Today I am preparing for my seventh Colonoscopy! Yes seventh… at the age of 41 years! How lucky am I to have a bowel that is so well examined and cared for? Ha. This colonoscopy is a routine surveillance procedure which is checking for a reoccurrence of my bowel cancer.
In all honesty, I’m actually (well, sort of) looking forward to it. No, really I am. If you can stay with me for the next 5 or so minutes I will tell you why. I want to share with you how I now approach my colonoscopies. This ‘formula’ works well for me, and I hope that you can pick up some tips for an easier colonoscopy- whether it’s your first or tenth!
Choosing where to have your Colonoscopy
I am incredibly fortunate to be able to access my private health cover, which allows me some flexibility in choice of medical specialist and hospital. Because of my private cover, I have opted to have my colonoscopy performed in a different hospital to where my cancer was first diagnosed. I do this because even though it is over three years since my diagnosis, I still find it a little emotionally triggering when I think back to the centre where my cancer was first found. While I reflect on my cancer diagnosis with more ease and resilience today, this residual trauma that I still feel is very common and completely normal.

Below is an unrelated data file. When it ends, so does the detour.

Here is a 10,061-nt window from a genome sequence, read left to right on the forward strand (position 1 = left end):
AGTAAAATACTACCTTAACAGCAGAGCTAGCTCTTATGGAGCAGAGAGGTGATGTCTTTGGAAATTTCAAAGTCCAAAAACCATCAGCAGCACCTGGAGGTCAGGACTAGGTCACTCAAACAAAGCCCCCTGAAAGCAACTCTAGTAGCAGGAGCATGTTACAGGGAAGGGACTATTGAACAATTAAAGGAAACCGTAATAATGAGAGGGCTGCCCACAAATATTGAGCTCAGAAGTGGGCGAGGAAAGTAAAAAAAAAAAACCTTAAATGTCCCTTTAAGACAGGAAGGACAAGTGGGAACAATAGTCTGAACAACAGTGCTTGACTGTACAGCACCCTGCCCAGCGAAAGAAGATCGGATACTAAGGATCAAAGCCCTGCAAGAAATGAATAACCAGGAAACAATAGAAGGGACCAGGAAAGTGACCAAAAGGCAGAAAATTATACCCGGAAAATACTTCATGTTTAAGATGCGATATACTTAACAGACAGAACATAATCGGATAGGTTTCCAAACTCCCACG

Many patients share with me that they find returning to the hospital where they received their diagnosis or treatment very physically and emotionally triggering. For some patients, their physical symptoms are hugely debilitating and include sweating, profound anxiety, and even severe nausea. Choosing a different hospital for my follow-up colonoscopies is a simple, yet incredibly meaningful act of kindness that I have allowed myself. Because I can.